Breakout games for Diallo & Doumbouya as Pistons come up a 3-pointer shy vs. Charlotte

Hamidou Diallo
Hamidou Diallo scored a career-high 35 points as the Pistons came up a tying 3-pointer at the buzzer from forcing overtime in their loss to Charlotte
Chris Schwegler (NBAE/Getty)
by Keith Langlois
Web Editor

The three first-round draft picks looked like they ran headlong into the rookie wall at the same time. Frank Jackson, brilliant off the bench for the past seven weeks, missed all four of his 3-point shots. Six players were in street clothes, including the considerable scoring punch represented by Jerami Grant, Josh Jackson and Wayne Ellington.

The Pistons had to get scoring from somewhere. Hamidou Diallo and Sekou Doumbouya – two players struggling mightily just a week or so ago, both of them observing fasting as part of the Muslim holiday of Ramadan – gave them enough that a Killian Hayes triple at the buzzer would’ve forced overtime if it had fallen.

Diallo scored a career-high 35 points, hitting 14 of 22 shots. Doumbouya scored a season-high 20, hitting 9 of 15 shots. Doumbouya grabbed eight boards, Diallo seven. On a night the three rookie No. 1 picks shot a combined 4 of 23 – feeling the effects of starting a third game in four nights for the first time – Diallo and Doumbouya took big steps forward to cement their place in the future of a franchise teeming with youth and looking to sort out the possibilities.

“His attack mode was aggressive and he knocked down his 3-point shots, which is something he’s going to continue to develop,” Dwane Casey said of Diallo, an athlete in the 1 percent class even among NBA players with a near 7-foot wingspan to make him even more problematic as a defender and finisher. “Tonight, it was on. And he took on the challenge of guarding (Terry) Rozer, which was big time. Tonight was a career night for him. Really proud of him. One step in his growth of being an elite player in our league.”

Diallo had a six-game stretch in late April in which he shot 6 of 34 and scored a combined 20 points. Since then he’s 25 of 49 in four games and has scored 75 points. He’s also hit 5 of 10 from the 3-point arc in the past two games – his only two starts since joining the Pistons.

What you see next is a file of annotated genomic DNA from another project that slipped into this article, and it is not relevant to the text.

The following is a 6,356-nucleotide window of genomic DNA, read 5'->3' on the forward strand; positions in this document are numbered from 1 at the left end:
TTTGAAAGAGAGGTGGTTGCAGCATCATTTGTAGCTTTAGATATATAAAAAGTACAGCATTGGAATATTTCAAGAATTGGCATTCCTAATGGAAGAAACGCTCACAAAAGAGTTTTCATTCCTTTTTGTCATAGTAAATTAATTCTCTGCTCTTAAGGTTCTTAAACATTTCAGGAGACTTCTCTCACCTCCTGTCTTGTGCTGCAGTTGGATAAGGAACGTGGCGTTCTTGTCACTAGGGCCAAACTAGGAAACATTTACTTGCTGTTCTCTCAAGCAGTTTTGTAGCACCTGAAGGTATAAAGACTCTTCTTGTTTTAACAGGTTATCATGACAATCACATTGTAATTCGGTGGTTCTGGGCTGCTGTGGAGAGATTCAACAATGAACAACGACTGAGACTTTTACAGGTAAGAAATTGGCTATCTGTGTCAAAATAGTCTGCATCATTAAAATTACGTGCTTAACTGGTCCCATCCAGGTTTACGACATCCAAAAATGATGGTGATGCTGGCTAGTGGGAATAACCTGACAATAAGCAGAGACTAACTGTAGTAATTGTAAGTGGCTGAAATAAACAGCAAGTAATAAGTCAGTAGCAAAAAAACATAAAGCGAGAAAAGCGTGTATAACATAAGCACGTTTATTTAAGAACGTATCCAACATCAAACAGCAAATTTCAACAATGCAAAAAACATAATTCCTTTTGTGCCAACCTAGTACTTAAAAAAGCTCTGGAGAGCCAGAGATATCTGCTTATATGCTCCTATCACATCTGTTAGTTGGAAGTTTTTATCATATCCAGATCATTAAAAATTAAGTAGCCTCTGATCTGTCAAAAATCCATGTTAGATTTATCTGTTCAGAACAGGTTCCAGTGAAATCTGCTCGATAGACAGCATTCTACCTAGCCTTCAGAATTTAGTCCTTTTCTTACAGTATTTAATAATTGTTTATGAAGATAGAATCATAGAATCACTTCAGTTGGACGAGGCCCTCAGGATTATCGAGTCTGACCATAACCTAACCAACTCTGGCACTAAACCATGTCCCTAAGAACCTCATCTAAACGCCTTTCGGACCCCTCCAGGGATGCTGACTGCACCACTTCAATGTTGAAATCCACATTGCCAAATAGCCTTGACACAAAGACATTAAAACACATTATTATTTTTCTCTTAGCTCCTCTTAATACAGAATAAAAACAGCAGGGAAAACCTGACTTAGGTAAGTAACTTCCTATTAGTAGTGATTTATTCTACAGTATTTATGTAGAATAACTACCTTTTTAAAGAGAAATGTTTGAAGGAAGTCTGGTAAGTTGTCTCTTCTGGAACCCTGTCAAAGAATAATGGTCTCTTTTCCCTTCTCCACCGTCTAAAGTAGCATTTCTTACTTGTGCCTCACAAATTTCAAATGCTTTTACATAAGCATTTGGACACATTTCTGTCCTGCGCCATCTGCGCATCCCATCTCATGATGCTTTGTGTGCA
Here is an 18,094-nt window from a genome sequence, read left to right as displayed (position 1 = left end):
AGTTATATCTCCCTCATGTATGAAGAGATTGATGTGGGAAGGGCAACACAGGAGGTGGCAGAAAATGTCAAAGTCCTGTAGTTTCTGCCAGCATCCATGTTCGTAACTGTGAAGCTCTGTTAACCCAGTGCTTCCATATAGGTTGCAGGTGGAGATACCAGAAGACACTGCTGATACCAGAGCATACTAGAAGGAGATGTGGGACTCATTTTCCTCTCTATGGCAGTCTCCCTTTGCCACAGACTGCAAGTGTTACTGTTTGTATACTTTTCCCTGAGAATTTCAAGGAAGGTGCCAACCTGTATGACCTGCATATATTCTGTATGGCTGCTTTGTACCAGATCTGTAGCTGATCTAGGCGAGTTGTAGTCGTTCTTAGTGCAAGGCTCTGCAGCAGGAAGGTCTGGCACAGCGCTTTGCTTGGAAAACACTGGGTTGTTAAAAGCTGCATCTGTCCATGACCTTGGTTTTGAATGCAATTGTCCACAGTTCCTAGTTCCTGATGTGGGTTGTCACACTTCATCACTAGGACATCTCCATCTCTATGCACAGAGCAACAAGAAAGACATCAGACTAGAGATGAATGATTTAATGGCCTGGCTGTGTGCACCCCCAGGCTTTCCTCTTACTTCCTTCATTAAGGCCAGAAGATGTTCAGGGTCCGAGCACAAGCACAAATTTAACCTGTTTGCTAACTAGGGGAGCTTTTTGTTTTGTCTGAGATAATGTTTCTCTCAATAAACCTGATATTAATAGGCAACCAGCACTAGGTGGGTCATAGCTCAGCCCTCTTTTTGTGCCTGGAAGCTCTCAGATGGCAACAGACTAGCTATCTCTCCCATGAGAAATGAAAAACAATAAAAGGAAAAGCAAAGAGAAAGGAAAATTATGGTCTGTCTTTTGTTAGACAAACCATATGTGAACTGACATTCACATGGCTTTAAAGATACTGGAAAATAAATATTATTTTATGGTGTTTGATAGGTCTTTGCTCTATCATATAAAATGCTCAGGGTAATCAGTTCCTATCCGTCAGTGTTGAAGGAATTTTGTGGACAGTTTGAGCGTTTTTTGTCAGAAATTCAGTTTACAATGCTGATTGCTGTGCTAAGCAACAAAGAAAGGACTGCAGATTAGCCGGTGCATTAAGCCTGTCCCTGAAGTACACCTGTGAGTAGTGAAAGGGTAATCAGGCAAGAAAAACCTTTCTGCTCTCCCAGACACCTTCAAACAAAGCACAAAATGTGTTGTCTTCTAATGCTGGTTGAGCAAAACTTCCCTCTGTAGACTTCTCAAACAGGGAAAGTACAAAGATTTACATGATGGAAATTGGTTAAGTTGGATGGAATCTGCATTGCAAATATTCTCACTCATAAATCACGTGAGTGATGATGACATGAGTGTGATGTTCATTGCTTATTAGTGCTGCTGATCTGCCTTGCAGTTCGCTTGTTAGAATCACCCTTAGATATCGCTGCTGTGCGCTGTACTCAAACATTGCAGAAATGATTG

That’s encouraging on two fronts – the fact Diallo, who has averaged only one 3-point attempt per game for his NBA career, is taking them without hesitation these days, and also the fact that he’s actually shooting them at a very healthy 45 percent since joining the Pistons.

“I just went out there and took what the defense was giving me and playing within myself,” Diallo said. “It all comes down to putting in the work. I feel like a lot of shooting is based on confidence, so I put in the work and take what the defense gives me.”

As much promise as the Pistons can take out of Diallo’s rebound from his late-April struggles, Doumbouya’s night was perhaps the most eye-opening. The 20-year-old has had bad luck at every turn this season, including two stints in concussion protocol. After showing signs of a breakthrough in training camp, not much went right when the season started. Finishing strong will go a long way toward setting him up for an important third season.

“I feel good. My body feels good,” Doumbouya said. “Everything’s good right now. I’m just playing, not thinking about everything else. I’m just going to work, do what I can do.”

The Pistons played without not only Grant, Jackson and Ellington but Mason Plumlee, Cory Joseph and Dennis Smith Jr., as well. Frank Jackson fought his way to 14 points off the bench in 29 minutes, but shot 5 of 14 in one of the rare inefficient nights he’s logged since joining the rotation in early March. If not for Diallo and Doumbouya, it would have been a very long, very rough night.

It helped Doumbouya, he said, to know that he didn’t have to look over his shoulder much with so many players in street clothes.

“I know that I’m going to play, so I’m just taking advantage of that – being ready,” he said. “I know I’m going to play. I know the coach is going to put me in. I’m just playing free right now.”

“Sekou played with a lot of force around the rim,” Casey said. “Last week, some of those same shots got blocked. Tonight he went up strong and aggressive. He ran the floor the way he should and he knocked down his shots. It’s great. The kid has worked his behind off.”

Casey wasn’t the least bit surprised his rookies struggled with starters’ minutes in a game that was their third in four nights and a back to back, to boot. Isaiah Stewart made just one basket in five tries and had a middling seven boards and one blocked shot in 26 minutes. Saddiq Bey had nine rebounds but shot 2 of 12. Hayes shot 1 of 6, missed his first of two free throws with nine seconds left and the Pistons trailing by two and committed seven turnovers to offset his seven assists.

“Not only physically but mentally,” Casey said of the rookies dragging through the night. “The mental fog is there. I told them today before the game, the older players have been through this. Now you’re playing starters’ minutes for the first time in your career and it takes a toll.”

It’s not going to get any easier in the short term. The Pistons get a day off Wednesday, then face another stretch of three games in four nights, culminating in the final back to back of the season. Rest up, rookies.

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